Writer’s Block – Fact or Fiction?

You’re halfway through writing your novel and–bang! You’re stuck. Your inspiration has deserted you. You find yourself staring at a blank page for minutes, hours, days, possibly even weeks and months.

So what causes it?

Many different theories have been put forward, everything from lack of focus, fear of failure, poor plotting technique, stress—and if the scientific community are to be believed, Attention Deficit Disorder and Obsessive Compulsive Disorder.

That’s all very well, but you need to get back on track and finish that novel. So how do you do just that?

Ask a group of novelists that question and you will receive a myriad of different answers.

Take me, for example. I’ve been struggling with one scene for weeks. I’d done all the research and had all my notes, but for some reason, the words would just not come. I went on holiday to Florida, the place where my novel is set (purely coincidental, I assure you). I made more notes and came home refreshed and eager to write. After a hesitant start, I finally got the words down on paper.

Now I’m not suggesting that you all rush out and book yourself a holiday. There are other tricks you can try. For example, step away from the keyboard and simply relax with a cup of tea (or coffee). If that doesn’t work, play solitaire (although be warned, that can be addictive), bake a cake, play with the children, doodle, play word association games, mow the lawn or write an article for your blog. You’d be surprised how many times that last trick has got me over a case of writer’s block. Then there’s my all time favourite of going for a walk in the local park or countryside. There’s something about the fresh air and listening to birds’ sing that clears my mind and fires my imagination.

The simple answer is do anything—anything that takes your mind off your project for fifteen to twenty minutes before you sit back down and attempt to write.

Now if you’ll excuse me, it’s time I got back to work!

You’ve come up with an amazing an idea for a novel, so what’s next? Part 2

While I out walking with my Border collie, Lucy, the other day I thought about the plot for my next novel. I’ve been working on this manuscript for nearly a year now, and have got no further than Chapter three. No doubt you’re wondering why I haven’t finished it.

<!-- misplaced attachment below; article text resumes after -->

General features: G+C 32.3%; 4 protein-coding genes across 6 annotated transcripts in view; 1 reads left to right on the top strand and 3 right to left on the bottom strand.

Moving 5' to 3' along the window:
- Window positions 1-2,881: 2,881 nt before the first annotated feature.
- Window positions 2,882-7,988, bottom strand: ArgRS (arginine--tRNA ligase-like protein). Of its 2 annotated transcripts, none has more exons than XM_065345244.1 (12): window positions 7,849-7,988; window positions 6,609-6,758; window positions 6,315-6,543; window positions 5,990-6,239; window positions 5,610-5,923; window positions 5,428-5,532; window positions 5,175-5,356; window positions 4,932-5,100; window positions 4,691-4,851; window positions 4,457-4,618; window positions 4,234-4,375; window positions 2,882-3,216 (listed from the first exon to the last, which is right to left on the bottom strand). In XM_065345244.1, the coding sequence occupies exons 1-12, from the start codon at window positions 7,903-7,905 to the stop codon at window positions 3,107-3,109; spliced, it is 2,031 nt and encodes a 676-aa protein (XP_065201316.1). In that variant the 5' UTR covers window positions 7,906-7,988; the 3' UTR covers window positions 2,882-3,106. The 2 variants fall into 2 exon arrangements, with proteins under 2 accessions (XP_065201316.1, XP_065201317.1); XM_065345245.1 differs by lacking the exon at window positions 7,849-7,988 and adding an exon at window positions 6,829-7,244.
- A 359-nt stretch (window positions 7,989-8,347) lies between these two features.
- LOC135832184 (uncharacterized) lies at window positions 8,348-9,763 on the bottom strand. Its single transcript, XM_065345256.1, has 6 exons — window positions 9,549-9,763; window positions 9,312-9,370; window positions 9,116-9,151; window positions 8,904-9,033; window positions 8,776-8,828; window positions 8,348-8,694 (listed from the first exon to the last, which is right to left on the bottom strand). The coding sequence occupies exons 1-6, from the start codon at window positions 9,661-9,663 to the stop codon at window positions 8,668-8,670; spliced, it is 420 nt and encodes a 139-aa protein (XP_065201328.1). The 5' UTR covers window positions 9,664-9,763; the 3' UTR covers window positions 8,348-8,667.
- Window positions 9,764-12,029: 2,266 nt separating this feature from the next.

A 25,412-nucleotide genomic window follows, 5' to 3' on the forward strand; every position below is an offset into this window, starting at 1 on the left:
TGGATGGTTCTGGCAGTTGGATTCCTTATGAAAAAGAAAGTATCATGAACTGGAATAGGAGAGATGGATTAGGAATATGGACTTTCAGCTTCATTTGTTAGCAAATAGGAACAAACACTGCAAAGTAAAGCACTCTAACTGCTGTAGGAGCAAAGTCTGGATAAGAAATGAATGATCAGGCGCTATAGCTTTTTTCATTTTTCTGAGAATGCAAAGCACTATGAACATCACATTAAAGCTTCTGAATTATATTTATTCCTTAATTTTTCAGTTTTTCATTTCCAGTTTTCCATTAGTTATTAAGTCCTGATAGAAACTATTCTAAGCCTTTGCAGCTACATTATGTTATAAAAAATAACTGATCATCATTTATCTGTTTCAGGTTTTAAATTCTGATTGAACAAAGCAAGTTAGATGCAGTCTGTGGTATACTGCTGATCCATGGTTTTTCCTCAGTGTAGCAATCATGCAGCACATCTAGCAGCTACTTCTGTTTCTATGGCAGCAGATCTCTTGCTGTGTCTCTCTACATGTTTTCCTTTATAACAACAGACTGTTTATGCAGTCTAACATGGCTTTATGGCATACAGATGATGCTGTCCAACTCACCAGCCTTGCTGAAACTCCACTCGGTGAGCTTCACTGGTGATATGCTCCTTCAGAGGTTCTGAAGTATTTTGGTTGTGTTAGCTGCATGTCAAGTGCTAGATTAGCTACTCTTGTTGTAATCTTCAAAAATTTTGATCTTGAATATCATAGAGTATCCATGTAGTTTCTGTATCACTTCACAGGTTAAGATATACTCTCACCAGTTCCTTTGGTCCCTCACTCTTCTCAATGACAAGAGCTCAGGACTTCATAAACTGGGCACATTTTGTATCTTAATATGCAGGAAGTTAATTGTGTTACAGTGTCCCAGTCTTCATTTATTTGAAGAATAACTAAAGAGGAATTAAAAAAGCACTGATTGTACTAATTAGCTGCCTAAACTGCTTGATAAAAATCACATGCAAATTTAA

There are two reasons.

Firstly, although I had completed The House on the Shore over a year ago and had been submitting it to agents, I decided to revise the manuscript – not once, but twice. This entailed adding some 24,000 words to the original manuscript, so what had started out as a 70,000 word single-title suspense romance finally became a 95,000 word novel. Did I make the right decision in revising the manuscript? You bet! It will be published in February 2009 by Vanilla Heart Publishing.

The second reason for not completing my third novel is due in to the fact that I felt the plot was lacking something. The idea originally came to me while I was sitting on a beach on Gasparilla Island in January 2006. I knew the basic premise was sound. My characters have depth and by that I mean they are not one-dimensional – when I think about them, I can see them acting through the events I have planned for them. I can even imagine snatches of dialogue, and occasionally I dream about them. In other words, I know what makes them tick. They have the personality, wit, and intelligence to overcome the problems they encounter during the course of the novel.

So what was wrong with the plot and how did I rectify it?

By asking myself questions or playing “the what if game.” I already knew, “Who,” “Where” and “When,” but “What and “Why” eluded me. I knew how my story began and how it would end.

My problem was how to introduce my hero and make his meeting with the heroine plausible. Originally, I had planned to have my hero follow the heroine from the airport and then contrive to meet her by accident. But it didn’t feel right.

I put the manuscript to one side and worked on a short story. When that was complete, I emailed a friend who happens to be a fellow writer and we tossed ideas back and forth for a few days. I also tried to imagine what I would do if I were in a position similar to that of my heroine. It was only by doing this and asking myself questions that I finally reached a solution I was happy with. I re-wrote my plot outline – the key events and points I wanted to achieve during the course of the story. When I started writing again the words came easily.

If you don’t have a writing friend, someone you can bounce ideas off, I suggest you put aside your work-in-progress, and spend a few days away from the computer, or work on something else. If that fails, there are a number of excellent books on plotting; Goal, Motivation and Conflict by Debra Dixon, and Holly Lisle’s Plot Clinic are excellent. Both are guaranteed to get the imagination fired up and working.